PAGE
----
While there appears to be mutual interest between Nuggets and Iguodala in a new deal, Denver is currently without a GM or coach, which makes the situation a little murkier. There will also be plenty of clubs vying for the 29-year-old's services. Wojnarowski names the Hawks, Cavaliers, Mavericks, Rockets, Pistons, and Pelicans as likely suitors.
An official decision from Iguodala is due by June 25th, but assuming he opts out, he'll be eligible for a new five-year contract from the Nuggets or a four-year deal from another team. He'll pass up a 2013/14 salary that Wojnarowski cites as $15.9MM, though various salary databases have it at $16.15MM -- that salary included $250K in likely incentives, so perhaps those incentives are now listed as unlikely.
In any case, although I'm skeptical that Iguodala will land an annual salary that exceeds the approximate $16MM he would have earned on his current contract, he'll certainly be able to secure a significantly larger guarantee in a new long-term deal.
Earlier this afternoon, I asked for your thoughts on which prospect would be drafted first overall two weeks from tonight. While I provided five names in the poll, it appears I omitted one more viable option, as Sam Amico of FOX Sports Ohio reports that Anthony Bennett is also under consideration for the Cavaliers at No. 1 overall. While several opposing GMs tell Amico that they don't believe Cleveland would draft Bennett (or Alex Len) first overall, the Cavs aren't tipping their hand, so plenty of options still remain in play. Here's more from Amico's latest collection of NBA news and notes:
The field of potential suitors for Dwight Howard has "widened considerably," sources tell Steve Kyler of HoopsWorld (Twitter link). According to Kyler, the Lakers, Hawks, Rockets, Mavericks, Spurs, and Nets are all expected to pursue the All-Star center this offseason.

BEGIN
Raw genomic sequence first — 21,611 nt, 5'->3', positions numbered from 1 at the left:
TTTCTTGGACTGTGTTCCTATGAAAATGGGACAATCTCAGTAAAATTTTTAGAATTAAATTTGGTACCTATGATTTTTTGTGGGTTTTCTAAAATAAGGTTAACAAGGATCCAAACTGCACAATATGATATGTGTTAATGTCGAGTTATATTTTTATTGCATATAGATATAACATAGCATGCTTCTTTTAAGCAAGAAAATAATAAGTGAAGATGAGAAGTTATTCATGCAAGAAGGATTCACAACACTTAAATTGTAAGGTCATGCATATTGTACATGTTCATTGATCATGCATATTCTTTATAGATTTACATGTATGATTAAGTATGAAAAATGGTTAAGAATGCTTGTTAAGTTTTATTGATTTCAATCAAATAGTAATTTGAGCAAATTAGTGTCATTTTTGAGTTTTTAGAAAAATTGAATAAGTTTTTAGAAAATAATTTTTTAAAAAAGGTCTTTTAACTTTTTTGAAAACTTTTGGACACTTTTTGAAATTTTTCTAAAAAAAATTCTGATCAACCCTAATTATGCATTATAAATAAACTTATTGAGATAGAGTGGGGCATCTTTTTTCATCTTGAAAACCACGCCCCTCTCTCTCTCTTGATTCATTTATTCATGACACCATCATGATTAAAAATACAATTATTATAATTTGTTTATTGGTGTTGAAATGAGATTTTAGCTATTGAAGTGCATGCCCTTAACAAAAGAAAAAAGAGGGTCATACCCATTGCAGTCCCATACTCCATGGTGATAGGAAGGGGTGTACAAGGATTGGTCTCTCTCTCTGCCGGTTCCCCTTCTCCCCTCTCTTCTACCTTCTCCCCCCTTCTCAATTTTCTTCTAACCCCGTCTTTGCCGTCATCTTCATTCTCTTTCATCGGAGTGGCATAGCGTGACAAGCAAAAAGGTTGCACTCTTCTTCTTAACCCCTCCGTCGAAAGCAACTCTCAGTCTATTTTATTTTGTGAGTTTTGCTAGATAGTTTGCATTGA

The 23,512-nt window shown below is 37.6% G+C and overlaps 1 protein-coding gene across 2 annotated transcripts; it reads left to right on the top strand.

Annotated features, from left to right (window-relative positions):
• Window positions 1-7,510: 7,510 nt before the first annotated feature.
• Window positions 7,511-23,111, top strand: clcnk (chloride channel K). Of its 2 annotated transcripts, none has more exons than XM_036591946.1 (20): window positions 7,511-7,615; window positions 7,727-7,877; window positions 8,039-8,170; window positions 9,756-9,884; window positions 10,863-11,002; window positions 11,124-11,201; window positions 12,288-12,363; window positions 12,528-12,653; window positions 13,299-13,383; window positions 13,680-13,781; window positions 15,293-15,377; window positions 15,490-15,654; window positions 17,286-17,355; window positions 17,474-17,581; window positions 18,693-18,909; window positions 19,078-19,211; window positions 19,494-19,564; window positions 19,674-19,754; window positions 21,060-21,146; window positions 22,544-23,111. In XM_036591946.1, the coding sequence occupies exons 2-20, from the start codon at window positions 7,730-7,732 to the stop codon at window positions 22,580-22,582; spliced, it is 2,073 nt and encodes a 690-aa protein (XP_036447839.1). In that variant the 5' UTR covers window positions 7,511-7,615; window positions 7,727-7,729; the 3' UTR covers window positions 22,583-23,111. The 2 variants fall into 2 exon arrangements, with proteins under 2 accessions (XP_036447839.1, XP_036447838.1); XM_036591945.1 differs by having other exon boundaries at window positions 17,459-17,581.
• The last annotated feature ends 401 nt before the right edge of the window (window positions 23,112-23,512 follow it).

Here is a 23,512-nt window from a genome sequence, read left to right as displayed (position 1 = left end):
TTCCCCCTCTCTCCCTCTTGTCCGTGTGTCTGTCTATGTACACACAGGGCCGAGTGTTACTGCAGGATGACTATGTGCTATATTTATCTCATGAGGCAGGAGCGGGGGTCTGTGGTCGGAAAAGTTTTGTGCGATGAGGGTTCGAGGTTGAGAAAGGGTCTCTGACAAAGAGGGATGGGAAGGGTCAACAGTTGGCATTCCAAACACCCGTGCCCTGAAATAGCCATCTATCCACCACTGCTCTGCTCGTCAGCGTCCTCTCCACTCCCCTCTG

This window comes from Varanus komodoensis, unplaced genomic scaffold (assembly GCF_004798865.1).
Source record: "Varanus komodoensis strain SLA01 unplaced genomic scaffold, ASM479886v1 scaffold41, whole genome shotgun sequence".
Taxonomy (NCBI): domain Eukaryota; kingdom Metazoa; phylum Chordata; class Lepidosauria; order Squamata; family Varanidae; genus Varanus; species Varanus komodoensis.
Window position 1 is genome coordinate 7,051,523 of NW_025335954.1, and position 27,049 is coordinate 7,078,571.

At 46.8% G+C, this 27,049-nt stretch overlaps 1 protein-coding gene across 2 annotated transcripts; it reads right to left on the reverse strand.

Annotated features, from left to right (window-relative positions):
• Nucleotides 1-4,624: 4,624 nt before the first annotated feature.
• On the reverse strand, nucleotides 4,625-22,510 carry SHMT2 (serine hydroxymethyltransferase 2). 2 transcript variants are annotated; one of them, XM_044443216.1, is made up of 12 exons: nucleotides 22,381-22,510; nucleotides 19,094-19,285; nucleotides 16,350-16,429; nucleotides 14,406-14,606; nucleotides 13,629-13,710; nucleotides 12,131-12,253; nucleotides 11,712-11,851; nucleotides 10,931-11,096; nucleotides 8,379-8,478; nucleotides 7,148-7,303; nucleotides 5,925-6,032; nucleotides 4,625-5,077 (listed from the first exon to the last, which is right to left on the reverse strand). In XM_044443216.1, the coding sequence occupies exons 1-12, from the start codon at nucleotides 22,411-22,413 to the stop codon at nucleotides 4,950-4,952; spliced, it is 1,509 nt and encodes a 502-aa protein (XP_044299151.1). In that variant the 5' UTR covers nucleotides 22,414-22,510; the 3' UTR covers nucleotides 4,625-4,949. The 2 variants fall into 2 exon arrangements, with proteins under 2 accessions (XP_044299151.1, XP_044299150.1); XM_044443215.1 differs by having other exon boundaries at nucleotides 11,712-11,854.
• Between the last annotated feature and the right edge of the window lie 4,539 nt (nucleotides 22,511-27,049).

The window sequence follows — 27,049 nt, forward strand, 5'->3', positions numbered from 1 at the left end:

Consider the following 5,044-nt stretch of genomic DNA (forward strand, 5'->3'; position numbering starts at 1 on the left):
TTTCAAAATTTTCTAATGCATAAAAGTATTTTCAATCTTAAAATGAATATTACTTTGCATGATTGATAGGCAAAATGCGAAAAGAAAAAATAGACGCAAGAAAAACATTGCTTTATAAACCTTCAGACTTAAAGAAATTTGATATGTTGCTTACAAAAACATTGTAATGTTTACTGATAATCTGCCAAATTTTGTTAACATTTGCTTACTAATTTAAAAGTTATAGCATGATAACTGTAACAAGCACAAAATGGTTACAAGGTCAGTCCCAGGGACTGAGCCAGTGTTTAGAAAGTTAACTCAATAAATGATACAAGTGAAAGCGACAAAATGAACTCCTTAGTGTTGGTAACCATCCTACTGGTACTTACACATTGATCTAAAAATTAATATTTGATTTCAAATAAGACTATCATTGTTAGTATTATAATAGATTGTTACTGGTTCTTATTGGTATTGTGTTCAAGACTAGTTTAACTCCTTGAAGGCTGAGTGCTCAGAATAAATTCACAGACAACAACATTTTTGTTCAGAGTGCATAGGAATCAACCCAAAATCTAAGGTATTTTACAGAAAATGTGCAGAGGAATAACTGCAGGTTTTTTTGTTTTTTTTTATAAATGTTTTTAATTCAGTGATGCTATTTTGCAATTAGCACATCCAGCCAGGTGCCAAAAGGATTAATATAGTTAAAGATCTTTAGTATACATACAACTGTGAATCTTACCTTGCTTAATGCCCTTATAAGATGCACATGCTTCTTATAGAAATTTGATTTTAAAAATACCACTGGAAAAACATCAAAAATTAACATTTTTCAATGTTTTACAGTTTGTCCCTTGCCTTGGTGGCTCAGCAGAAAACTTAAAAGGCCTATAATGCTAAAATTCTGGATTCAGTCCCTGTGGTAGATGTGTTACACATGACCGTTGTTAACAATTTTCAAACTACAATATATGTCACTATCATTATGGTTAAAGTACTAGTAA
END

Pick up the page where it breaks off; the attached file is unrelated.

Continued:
We've heard plenty about the interest that a handful of those teams have in Howard -- the Lakers remain optimistic about re-signing him, while the Hawks, Rockets, and Mavs are all seeking an impact player and have a good chance to create room for a maximum contract offer. The Spurs and Nets, on the other hand, haven't been mentioned in the Howard discussion with the same amount of frequency, though I think there are reasons for that.
In the Nets' case, while we've heard they still maintain interest in Howard, they also have $86MM+ in salary commitments for next season. Without the cap space to sign D12 outright, they'd need to complete a sign-and-trade, and ultimately end up below the tax apron, which figures to be in the neighborhood of $75.6MM. Given the amount of undesirable contracts on the roster, it's hard to envision a scenario in which the team is able to make something work, even if Kyler tweets that they're "willing to do whatever it takes."
As for the Spurs, they've been linked to Howard multiple times by Kyler's fellow writers at HoopsWorld. Their path to cap room is easier, but they still likely won't have quite enough space for a max offer. Clearing the necessary cap room would also figure to mean parting ways with Manu Ginobili and Tiago Splitter, unless those players were inclined to agree to significant home discounts. On top of that, I'm skeptical that a team whose chemistry is arguably unmatched around the league would risk making such a big commitment to Howard, considering the circus that's followed him around the last two seasons.